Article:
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Les Thibault, tome 3 by Roger Martin du Gard
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Les Thibault, tome 3

by Roger Martin du Gard

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English (2)  French (1)  All (3)
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724. Summer 1914, by Roger Martin du Gard translated by Stuart Gilbert (read 16 Feb 1963) For months after I read this book its account recurred in my mind. It is as good an account of the frenzied days on 1914 in France as I have ever read. ( )
  Schmerguls | Jun 15, 2013 |
Summer 1914 brings the epic Les Thibaults novel to a close (1,800-odd pages in all) and also finishes off the Thibaults as a family.

When Summer 1914 opens, M. Thibault, racked by spasms of pain and terror, has died of convulsive uremia—a deathbed scene which Martin du Gard writes with the clean brutality of a clinical treatise. Jacques, matured and forceful, is a respected leader in a colony of revolutionists in Switzerland. He has decided that what he wants is a part in a revolutionary world change, but his soul is still troubled. He has a consuming pity for the mass of men, a great contempt for their rulers, but he lacks a blind faith in revolutionary slogans and formulas, and worse, he distrusts human nature, including that of revolutionists. "A man," he feels, "who is capable of ... brutal, bloodthirsty acts, and of calling them 'acts of justice,' such a man, when the battle's won, will never regain his decency. . . ."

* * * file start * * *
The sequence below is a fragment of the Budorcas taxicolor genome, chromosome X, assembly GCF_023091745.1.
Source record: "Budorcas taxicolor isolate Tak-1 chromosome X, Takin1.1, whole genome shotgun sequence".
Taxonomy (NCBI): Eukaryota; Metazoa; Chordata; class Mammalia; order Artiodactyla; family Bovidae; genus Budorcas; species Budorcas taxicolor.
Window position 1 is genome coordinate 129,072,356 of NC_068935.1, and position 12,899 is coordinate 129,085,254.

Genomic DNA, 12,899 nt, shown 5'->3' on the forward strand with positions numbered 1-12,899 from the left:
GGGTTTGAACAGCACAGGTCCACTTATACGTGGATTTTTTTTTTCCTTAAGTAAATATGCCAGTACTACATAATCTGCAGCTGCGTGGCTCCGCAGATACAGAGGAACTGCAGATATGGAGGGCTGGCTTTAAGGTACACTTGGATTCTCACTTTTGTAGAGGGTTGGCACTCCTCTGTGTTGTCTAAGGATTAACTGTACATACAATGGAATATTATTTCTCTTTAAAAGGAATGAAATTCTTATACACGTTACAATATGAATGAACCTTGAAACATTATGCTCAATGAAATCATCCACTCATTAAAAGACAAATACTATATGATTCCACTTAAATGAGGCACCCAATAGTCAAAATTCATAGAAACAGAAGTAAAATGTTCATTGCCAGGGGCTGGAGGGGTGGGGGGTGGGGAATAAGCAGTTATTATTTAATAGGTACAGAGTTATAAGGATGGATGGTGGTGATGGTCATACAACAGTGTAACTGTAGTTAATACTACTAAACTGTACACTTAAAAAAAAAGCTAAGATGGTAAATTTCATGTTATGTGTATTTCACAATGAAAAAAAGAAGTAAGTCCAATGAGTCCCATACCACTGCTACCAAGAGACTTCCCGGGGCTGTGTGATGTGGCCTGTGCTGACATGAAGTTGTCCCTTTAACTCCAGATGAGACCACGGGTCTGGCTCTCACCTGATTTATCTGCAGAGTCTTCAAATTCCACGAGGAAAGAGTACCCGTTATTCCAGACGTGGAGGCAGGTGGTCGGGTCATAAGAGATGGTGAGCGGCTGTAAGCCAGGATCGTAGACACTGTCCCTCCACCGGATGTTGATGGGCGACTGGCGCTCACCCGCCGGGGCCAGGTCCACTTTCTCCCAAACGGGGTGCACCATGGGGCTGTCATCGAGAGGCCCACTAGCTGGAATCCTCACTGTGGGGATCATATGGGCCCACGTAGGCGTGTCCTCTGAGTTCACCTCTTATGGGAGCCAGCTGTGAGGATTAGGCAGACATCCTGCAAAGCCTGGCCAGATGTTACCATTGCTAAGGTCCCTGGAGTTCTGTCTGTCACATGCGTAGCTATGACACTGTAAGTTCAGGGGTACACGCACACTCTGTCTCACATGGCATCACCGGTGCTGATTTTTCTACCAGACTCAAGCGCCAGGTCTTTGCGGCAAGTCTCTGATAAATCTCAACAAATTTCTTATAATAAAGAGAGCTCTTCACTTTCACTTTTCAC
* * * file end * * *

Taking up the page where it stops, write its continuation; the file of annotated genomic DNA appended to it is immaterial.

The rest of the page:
Nevertheless, he joins an underground campaign of socialists all over Europe to prevent war. Dismayed at the sight of socialist spokesmen backsliding into patriotism, he hopes to the last for a miracle, a general strike—something. But the war begins and he loses his life in a last, wild, hallucinatory attempt to stop it. Then Author Martin du Gard hurdles clear over the war to 1918, when Antoine, mustard-gassed in medical service and dying of abscessed lungs, lives just long enough to see the Armistice.

Martin du Gard had a home in Normandy when the Germans invaded France. With his wife, who had a broken arm and shoulder in a plaster cast, he fled to the south of France. The Nazis thoroughly ransacked his Normandy house, but translator Stuart Gilbert, who was translating the last of Les Thibaults, managed to rescue the manuscript.
  vanpelten | Aug 15, 2011 |
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